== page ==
In the medical research field, it is well known that clinical trials achieving statistical significance are more likely to be submitted and accepted for publication. However outcome reporting bias, which has been defined as the selection for publication of a subset of the original recorded outcome variables based on the results, is a potentially greater threat to evidence-based medicine. This bias may lead to incorrect decisions concerning effective healthcare but until recently little was known about the prevalence and impact of outcome reporting bias in systematic reviews.
Key Messages to Date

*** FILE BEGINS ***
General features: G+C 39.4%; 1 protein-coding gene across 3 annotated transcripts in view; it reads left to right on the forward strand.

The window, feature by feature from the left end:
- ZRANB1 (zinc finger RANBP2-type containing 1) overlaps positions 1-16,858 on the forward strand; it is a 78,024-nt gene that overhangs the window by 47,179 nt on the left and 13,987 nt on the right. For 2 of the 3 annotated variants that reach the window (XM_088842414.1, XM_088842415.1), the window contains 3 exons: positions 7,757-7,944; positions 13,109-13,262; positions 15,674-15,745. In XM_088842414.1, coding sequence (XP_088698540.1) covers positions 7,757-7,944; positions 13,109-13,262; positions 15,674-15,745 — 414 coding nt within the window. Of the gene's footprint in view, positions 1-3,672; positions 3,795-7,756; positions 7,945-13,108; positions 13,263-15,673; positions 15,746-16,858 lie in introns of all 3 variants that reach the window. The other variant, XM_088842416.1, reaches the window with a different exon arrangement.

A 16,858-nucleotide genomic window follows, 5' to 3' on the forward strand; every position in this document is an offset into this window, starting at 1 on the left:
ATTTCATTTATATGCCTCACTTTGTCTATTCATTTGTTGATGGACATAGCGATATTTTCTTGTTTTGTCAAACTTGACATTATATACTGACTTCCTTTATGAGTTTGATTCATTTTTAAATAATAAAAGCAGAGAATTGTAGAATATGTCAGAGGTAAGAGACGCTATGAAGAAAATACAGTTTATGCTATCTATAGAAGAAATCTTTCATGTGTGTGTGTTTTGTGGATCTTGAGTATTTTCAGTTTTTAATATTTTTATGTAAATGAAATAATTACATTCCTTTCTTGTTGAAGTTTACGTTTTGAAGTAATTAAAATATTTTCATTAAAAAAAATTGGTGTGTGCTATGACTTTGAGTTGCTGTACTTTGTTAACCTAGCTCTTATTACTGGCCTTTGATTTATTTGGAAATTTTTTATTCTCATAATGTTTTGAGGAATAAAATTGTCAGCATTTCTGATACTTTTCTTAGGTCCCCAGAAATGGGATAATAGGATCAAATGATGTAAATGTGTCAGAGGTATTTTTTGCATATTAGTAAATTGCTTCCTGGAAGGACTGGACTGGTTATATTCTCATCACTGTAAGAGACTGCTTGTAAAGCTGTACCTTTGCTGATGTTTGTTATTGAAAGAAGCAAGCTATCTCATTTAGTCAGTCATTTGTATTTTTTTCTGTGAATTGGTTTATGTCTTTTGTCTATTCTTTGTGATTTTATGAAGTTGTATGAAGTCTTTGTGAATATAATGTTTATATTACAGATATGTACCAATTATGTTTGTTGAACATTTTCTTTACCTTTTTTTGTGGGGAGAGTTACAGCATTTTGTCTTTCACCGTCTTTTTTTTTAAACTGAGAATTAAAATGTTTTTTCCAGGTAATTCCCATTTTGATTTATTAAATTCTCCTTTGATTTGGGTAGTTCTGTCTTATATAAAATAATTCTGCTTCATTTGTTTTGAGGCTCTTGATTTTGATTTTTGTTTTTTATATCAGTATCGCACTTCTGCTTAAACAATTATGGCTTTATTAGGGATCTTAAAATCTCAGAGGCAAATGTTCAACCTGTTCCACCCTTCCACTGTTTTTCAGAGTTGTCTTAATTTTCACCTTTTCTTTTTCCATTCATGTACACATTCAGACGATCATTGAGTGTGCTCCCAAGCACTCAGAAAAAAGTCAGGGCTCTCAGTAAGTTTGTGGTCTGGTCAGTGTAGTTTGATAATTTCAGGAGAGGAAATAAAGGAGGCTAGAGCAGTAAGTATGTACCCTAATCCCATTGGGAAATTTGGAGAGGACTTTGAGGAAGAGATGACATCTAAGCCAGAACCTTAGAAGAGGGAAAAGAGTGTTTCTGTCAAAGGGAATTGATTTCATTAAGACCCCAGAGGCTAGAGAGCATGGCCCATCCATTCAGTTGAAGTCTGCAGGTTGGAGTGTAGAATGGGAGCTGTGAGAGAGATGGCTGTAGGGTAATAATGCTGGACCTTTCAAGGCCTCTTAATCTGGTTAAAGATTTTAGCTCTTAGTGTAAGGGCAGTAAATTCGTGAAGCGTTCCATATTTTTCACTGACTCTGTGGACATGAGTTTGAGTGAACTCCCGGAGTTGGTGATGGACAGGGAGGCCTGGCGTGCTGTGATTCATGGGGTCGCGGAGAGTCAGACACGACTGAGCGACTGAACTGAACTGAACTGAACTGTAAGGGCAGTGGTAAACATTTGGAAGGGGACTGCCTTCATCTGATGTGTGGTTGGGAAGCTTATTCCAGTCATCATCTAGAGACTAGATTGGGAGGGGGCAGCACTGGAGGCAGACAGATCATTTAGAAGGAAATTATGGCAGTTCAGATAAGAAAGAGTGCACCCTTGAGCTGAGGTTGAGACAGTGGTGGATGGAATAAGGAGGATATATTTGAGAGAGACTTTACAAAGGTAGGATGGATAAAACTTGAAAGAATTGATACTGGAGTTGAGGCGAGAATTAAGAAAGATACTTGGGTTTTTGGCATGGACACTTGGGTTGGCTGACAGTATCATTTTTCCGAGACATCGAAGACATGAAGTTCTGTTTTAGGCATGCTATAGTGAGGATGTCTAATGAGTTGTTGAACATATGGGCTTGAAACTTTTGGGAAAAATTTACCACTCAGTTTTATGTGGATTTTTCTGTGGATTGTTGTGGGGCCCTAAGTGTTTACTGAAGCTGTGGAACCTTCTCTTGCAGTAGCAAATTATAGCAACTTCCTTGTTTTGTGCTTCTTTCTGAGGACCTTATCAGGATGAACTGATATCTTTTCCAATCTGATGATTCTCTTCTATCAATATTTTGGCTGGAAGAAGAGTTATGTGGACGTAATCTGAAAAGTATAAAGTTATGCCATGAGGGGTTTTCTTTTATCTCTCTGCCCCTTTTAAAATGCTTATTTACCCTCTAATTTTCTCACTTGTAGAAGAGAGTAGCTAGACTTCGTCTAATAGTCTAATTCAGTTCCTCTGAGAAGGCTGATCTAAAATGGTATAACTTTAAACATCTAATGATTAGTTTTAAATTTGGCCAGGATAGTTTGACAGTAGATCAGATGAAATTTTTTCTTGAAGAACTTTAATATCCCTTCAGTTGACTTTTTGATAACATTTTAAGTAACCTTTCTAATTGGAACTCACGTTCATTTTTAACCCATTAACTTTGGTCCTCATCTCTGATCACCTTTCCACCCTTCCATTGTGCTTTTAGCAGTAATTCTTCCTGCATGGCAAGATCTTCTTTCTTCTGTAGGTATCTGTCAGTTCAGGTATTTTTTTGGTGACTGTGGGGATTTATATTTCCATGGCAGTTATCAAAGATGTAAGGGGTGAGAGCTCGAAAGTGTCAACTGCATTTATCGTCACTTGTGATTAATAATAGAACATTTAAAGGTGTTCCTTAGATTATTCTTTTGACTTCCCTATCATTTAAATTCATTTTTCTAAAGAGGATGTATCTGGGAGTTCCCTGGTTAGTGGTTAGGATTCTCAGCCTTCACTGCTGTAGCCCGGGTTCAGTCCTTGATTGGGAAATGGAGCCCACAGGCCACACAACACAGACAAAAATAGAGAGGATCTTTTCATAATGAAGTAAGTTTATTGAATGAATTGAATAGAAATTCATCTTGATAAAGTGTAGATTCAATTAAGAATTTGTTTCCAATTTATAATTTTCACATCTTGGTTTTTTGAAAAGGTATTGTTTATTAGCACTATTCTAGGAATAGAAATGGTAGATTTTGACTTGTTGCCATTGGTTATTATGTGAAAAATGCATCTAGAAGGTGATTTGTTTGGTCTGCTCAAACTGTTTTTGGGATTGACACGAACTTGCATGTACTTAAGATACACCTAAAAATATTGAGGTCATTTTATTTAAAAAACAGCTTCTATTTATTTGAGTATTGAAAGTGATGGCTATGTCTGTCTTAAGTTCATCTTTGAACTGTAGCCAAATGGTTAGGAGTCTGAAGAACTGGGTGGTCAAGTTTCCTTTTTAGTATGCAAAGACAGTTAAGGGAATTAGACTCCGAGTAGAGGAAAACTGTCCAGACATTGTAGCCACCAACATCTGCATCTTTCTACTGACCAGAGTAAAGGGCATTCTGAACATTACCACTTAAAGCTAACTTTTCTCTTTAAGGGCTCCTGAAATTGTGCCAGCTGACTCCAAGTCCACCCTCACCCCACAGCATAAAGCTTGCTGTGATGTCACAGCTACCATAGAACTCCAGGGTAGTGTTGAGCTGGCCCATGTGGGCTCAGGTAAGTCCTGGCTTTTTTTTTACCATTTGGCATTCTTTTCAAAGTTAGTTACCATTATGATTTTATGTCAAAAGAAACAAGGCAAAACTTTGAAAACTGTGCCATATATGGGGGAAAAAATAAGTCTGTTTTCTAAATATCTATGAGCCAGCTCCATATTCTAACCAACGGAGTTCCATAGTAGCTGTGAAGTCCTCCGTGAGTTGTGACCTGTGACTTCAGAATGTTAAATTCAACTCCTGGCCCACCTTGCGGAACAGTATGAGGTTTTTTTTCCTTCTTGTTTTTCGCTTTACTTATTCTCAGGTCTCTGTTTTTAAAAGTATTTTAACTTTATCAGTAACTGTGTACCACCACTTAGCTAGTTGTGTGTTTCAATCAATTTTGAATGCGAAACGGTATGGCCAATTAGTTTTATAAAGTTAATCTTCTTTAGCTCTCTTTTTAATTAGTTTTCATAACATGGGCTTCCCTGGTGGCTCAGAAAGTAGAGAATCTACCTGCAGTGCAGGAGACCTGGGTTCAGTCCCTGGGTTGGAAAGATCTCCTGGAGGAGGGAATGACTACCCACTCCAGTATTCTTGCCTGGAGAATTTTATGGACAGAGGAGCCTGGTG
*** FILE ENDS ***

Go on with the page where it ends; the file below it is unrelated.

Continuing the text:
Our study found that few systematic review authors mentioned the potential problem of outcome reporting bias despite our assessment indicating that it was suspected in over a third of reviews. Our analysis suggested that a fifth of decisions may have been incorrect as a result of this problem, and a quarter of reviews may have seriously overestimated the benefits of treatment. There is a clear need to raise awareness of both the existence and potential impact of bias when trialists choose which outcomes to report on the basis of the results for those outcomes. Proposed solutions, alongside educational initiatives, include the standardisation of outcomes in specific clinical areas, and improvement of trial funders’ guidelines for researchers. See “Aims” for the full list of aims and objectives to the ORBIT study.